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Swine Flu

Volume 718: debated on Tuesday 6 April 2010


My right honourable friend the Secretary of State for Health (Andy Burnham) has made the following Written Ministerial Statement.

I have previously undertaken to update the House on the negotiations concerning the orders placed by the Government for H1N1 vaccine, at their conclusion. I am pleased to be able to inform the House that we have now reached a mutually satisfactory agreement with GlaxoSmithKline (GSK) to limit the department’s orders of swine flu vaccine, and that this settlement will result in savings of around a third of the original value of the total orders with GSK.

I am confident that the negotiated settlement both protects the public purse by obtaining full value for payments made without incurring a cancellation fee and ensures that the United Kingdom remains at the forefront of pandemic preparedness worldwide. The agreement involves the department taking total deliveries of 34,838,500 doses of Pandemrix, including vaccine received so far. This will allow us to continue with on-going vaccination programmes and keep a sizeable strategic reserve of vaccine in case the virus mutates. We are also planning to donate 3.8 million doses to the World Health Organisation to boost immunity in Africa before the rainy season.

In addition, the department will purchase H5N1 “bird flu” vaccine and courses of the antiviral Relenza (to replace the amount of Relenza made available during the response to the swine flu pandemic) as part of the agreement. The probability of a more severe influenza pandemic has not diminished following the swine flu pandemic, and taking measures such as these now will help protect the population in the event of a future pandemic. However, as with other contracts, further details of the agreement are commercially confidential.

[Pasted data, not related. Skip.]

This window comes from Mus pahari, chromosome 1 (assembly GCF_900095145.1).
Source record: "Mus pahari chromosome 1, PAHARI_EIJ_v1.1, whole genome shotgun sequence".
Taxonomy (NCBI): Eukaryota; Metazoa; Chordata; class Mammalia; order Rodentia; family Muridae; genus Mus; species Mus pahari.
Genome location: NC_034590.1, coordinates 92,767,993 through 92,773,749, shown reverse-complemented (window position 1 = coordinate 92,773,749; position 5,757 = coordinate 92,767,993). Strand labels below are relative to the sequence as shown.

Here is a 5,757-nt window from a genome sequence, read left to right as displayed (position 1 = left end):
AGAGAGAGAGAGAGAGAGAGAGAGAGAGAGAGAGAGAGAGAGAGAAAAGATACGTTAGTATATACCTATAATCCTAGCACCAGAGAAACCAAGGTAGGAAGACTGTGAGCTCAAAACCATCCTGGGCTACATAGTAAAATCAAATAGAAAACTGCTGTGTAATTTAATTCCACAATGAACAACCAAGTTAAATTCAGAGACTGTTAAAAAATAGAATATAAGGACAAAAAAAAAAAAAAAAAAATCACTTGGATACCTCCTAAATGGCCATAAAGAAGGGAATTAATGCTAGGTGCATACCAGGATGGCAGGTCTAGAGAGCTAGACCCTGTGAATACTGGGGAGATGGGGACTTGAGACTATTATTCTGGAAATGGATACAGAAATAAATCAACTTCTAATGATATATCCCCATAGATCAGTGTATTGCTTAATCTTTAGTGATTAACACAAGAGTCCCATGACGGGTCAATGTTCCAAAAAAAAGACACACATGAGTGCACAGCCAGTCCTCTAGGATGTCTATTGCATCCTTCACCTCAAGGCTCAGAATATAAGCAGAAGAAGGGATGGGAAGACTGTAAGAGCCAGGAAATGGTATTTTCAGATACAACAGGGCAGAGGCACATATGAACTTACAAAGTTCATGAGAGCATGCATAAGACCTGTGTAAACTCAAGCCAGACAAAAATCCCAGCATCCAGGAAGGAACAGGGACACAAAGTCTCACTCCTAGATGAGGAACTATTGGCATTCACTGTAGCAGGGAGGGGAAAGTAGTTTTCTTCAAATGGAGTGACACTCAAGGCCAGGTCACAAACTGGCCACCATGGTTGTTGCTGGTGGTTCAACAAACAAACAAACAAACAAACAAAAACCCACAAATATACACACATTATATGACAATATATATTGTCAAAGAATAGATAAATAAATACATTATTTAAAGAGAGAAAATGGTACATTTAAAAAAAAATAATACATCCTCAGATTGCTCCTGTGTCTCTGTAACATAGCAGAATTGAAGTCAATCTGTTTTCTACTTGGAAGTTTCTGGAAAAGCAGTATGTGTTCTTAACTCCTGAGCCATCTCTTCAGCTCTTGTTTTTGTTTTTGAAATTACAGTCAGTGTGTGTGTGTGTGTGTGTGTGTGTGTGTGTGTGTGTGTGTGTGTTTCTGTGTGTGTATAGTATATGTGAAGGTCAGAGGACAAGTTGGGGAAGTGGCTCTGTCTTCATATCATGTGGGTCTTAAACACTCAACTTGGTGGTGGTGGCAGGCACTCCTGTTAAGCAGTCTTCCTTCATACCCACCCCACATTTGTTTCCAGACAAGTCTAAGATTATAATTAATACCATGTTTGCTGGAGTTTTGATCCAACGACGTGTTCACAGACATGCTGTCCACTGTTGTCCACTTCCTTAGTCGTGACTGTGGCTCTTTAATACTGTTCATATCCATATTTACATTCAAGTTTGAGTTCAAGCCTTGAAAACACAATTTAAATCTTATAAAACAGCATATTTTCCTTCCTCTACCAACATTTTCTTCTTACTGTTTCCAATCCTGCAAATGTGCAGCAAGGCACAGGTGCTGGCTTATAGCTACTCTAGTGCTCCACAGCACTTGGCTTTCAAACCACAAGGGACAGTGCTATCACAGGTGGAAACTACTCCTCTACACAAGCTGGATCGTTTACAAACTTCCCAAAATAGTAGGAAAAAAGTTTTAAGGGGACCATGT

This negotiated settlement with GSK follows the decision to cancel the remaining orders with Baxter on 28 February 2010, utilising our break clause in the contract. We entered into more detailed negotiations with GSK because our contract with it did not contain a break clause, in line with its agreements with other countries. These discussions regarding limiting vaccine orders were necessary as our increased understanding of the virus demonstrated that fewer swine flu vaccines were required. This was partly because the virus has proved mild in most people (although more severe and, tragically, fatal in some instances), but also as scientists established that one dose of the vaccine was sufficient to confer immunity.